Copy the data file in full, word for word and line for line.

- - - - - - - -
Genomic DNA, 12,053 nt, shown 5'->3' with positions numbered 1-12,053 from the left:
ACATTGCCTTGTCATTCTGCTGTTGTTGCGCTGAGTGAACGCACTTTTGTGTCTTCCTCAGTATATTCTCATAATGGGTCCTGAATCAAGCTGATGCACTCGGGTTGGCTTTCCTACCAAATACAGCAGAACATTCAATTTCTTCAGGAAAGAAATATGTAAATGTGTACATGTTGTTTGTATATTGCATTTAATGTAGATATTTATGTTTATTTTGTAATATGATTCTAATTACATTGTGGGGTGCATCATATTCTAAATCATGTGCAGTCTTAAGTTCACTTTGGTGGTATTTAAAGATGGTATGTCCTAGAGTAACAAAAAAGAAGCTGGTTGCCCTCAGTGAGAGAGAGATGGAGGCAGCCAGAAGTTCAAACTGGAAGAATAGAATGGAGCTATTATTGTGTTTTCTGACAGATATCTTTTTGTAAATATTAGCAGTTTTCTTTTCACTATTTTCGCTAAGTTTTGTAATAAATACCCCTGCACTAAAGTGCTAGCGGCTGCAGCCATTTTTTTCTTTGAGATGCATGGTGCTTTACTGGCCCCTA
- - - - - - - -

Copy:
Genomic DNA, 12,053 nt, shown 5'->3' with positions numbered 1-12,053 from the left:
ACATTGCCTTGTCATTCTGCTGTTGTTGCGCTGAGTGAACGCACTTTTGTGTCTTCCTCAGTATATTCTCATAATGGGTCCTGAATCAAGCTGATGCACTCGGGTTGGCTTTCCTACCAAATACAGCAGAACATTCAATTTCTTCAGGAAAGAAATATGTAAATGTGTACATGTTGTTTGTATATTGCATTTAATGTAGATATTTATGTTTATTTTGTAATATGATTCTAATTACATTGTGGGGTGCATCATATTCTAAATCATGTGCAGTCTTAAGTTCACTTTGGTGGTATTTAAAGATGGTATGTCCTAGAGTAACAAAAAAGAAGCTGGTTGCCCTCAGTGAGAGAGAGATGGAGGCAGCCAGAAGTTCAAACTGGAAGAATAGAATGGAGCTATTATTGTGTTTTCTGACAGATATCTTTTTGTAAATATTAGCAGTTTTCTTTTCACTATTTTCGCTAAGTTTTGTAATAAATACCCCTGCACTAAAGTGCTAGCGGCTGCAGCCATTTTTTTCTTTGAGATGCATGGTGCTTTACTGGCCCCTA